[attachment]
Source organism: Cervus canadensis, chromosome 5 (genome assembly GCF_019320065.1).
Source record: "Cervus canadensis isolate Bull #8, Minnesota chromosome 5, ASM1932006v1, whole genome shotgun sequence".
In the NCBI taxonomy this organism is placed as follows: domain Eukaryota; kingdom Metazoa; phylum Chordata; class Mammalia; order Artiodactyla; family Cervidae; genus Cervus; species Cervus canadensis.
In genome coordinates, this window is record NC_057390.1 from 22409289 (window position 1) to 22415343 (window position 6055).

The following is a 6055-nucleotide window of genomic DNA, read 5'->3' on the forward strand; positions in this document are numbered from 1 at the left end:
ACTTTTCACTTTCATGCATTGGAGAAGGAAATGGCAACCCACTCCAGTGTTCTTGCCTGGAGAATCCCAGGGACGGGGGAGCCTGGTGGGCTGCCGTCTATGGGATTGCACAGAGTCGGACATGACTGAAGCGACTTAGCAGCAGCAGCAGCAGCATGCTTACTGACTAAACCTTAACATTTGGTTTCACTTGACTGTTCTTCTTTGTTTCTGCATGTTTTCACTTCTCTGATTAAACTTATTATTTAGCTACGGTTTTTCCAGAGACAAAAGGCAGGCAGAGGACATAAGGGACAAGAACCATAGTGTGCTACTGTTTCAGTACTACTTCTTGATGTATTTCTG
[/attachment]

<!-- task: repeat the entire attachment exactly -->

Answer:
Source organism: Cervus canadensis, chromosome 5 (genome assembly GCF_019320065.1).
Source record: "Cervus canadensis isolate Bull #8, Minnesota chromosome 5, ASM1932006v1, whole genome shotgun sequence".
In the NCBI taxonomy this organism is placed as follows: domain Eukaryota; kingdom Metazoa; phylum Chordata; class Mammalia; order Artiodactyla; family Cervidae; genus Cervus; species Cervus canadensis.
In genome coordinates, this window is record NC_057390.1 from 22409289 (window position 1) to 22415343 (window position 6055).

The following is a 6055-nucleotide window of genomic DNA, read 5'->3' on the forward strand; positions in this document are numbered from 1 at the left end:
ACTTTTCACTTTCATGCATTGGAGAAGGAAATGGCAACCCACTCCAGTGTTCTTGCCTGGAGAATCCCAGGGACGGGGGAGCCTGGTGGGCTGCCGTCTATGGGATTGCACAGAGTCGGACATGACTGAAGCGACTTAGCAGCAGCAGCAGCAGCATGCTTACTGACTAAACCTTAACATTTGGTTTCACTTGACTGTTCTTCTTTGTTTCTGCATGTTTTCACTTCTCTGATTAAACTTATTATTTAGCTACGGTTTTTCCAGAGACAAAAGGCAGGCAGAGGACATAAGGGACAAGAACCATAGTGTGCTACTGTTTCAGTACTACTTCTTGATGTATTTCTG